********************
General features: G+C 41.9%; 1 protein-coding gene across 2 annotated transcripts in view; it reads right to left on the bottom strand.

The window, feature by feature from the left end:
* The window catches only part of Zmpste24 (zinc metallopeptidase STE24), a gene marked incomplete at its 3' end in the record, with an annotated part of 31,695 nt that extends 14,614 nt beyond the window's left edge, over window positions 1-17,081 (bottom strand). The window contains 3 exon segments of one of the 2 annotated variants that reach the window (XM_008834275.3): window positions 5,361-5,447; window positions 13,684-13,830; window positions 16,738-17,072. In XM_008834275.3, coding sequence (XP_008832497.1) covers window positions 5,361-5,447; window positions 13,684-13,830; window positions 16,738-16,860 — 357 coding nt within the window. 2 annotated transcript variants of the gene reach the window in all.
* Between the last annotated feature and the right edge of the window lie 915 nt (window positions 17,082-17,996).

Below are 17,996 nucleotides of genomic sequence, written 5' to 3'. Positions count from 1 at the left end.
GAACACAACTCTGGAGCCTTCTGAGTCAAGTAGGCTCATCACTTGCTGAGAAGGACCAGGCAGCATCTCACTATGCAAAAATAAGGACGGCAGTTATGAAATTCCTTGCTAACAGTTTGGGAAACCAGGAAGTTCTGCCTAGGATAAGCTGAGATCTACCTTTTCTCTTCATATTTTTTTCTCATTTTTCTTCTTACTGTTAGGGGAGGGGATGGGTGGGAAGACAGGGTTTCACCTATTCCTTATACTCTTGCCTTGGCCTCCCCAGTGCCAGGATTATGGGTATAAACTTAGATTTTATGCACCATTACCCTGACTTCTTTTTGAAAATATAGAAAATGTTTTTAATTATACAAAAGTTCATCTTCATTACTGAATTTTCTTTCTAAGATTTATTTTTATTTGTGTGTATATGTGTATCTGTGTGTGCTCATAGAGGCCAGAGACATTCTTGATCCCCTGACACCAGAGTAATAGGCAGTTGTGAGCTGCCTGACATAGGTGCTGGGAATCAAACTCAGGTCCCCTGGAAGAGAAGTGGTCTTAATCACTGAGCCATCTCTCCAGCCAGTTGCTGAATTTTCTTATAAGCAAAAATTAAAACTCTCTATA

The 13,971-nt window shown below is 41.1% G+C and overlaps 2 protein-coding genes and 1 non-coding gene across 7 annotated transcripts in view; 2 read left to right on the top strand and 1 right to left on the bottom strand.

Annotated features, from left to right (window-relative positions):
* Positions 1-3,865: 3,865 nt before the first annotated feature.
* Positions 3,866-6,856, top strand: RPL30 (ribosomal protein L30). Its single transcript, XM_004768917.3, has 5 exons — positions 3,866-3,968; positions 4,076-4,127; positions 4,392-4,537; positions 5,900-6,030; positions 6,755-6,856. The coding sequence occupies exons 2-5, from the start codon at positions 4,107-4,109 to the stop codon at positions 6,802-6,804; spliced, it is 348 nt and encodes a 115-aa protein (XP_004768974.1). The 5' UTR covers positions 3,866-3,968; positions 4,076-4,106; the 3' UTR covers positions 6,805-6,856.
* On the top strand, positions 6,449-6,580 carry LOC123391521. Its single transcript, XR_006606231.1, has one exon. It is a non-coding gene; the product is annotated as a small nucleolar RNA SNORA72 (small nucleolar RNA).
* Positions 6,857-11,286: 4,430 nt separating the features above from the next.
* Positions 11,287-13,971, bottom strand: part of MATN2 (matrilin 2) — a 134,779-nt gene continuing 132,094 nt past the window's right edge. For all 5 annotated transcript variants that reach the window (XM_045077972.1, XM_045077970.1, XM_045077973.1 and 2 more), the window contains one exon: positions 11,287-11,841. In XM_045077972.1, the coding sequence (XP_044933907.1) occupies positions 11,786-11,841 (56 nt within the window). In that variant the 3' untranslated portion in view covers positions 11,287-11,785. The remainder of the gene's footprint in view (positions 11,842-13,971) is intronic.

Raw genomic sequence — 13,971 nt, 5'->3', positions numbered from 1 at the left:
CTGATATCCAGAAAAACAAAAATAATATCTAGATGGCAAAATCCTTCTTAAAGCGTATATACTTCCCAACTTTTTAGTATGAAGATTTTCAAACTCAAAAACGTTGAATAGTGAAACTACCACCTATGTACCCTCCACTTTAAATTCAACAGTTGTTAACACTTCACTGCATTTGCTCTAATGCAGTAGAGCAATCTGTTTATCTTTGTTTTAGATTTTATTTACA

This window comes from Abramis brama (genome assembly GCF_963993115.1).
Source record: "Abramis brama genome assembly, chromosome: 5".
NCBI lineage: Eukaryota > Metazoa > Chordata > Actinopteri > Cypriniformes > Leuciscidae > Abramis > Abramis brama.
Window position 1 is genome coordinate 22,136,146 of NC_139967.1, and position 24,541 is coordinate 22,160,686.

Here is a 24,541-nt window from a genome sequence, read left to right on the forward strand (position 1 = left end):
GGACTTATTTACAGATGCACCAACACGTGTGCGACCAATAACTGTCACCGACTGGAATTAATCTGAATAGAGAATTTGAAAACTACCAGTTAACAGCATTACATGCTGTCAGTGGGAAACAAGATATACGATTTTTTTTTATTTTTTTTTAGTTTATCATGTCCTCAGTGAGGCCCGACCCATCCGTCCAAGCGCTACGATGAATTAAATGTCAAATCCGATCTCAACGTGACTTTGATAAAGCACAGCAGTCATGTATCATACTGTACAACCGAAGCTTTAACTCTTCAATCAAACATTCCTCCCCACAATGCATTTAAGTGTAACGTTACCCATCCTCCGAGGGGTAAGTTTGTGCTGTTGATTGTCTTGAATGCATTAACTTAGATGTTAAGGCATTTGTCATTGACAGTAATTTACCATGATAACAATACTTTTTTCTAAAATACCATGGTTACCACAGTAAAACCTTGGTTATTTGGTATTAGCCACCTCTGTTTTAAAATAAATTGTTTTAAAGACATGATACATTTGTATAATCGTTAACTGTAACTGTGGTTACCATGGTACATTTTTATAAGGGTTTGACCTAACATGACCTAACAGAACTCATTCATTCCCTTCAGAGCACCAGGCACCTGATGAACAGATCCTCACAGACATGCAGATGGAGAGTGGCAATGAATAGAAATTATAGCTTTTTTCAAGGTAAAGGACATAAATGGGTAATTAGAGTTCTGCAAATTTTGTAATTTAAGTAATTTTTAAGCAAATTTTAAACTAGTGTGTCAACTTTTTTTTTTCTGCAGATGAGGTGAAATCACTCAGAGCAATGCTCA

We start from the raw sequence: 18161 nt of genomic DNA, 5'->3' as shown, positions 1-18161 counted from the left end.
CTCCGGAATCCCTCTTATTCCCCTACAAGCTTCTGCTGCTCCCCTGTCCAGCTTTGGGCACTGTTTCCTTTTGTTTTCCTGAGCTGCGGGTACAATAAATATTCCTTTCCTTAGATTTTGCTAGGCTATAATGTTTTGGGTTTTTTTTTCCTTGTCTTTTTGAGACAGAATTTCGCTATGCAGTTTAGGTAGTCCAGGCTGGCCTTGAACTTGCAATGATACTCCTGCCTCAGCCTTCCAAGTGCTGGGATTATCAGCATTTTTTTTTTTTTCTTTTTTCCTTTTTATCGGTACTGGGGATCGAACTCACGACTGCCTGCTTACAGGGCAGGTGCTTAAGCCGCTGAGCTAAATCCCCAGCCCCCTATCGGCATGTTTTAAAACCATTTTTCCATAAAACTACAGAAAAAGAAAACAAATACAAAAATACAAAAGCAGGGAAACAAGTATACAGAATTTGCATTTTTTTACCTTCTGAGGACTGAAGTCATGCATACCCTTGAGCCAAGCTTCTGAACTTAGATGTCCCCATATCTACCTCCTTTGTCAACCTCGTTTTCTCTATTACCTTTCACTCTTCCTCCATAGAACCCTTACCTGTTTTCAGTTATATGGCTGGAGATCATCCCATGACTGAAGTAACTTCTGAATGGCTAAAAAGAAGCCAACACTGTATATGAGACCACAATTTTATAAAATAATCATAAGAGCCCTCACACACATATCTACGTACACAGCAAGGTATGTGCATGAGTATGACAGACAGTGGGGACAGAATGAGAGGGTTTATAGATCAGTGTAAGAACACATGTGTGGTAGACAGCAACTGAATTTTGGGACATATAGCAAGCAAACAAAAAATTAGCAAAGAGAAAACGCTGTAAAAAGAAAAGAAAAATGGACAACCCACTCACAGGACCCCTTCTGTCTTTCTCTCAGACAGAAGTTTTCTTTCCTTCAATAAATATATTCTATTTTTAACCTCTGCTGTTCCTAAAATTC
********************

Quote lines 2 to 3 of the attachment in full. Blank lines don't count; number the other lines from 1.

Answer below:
The window, feature by feature from the left end:
* The window catches only part of Zmpste24 (zinc metallopeptidase STE24), a gene marked incomplete at its 3' end in the record, with an annotated part of 31,695 nt that extends 14,614 nt beyond the window's left edge, over window positions 1-17,081 (bottom strand). The window contains 3 exon segments of one of the 2 annotated variants that reach the window (XM_008834275.3): window positions 5,361-5,447; window positions 13,684-13,830; window positions 16,738-17,072. In XM_008834275.3, coding sequence (XP_008832497.1) covers window positions 5,361-5,447; window positions 13,684-13,830; window positions 16,738-16,860 — 357 coding nt within the window. 2 annotated transcript variants of the gene reach the window in all.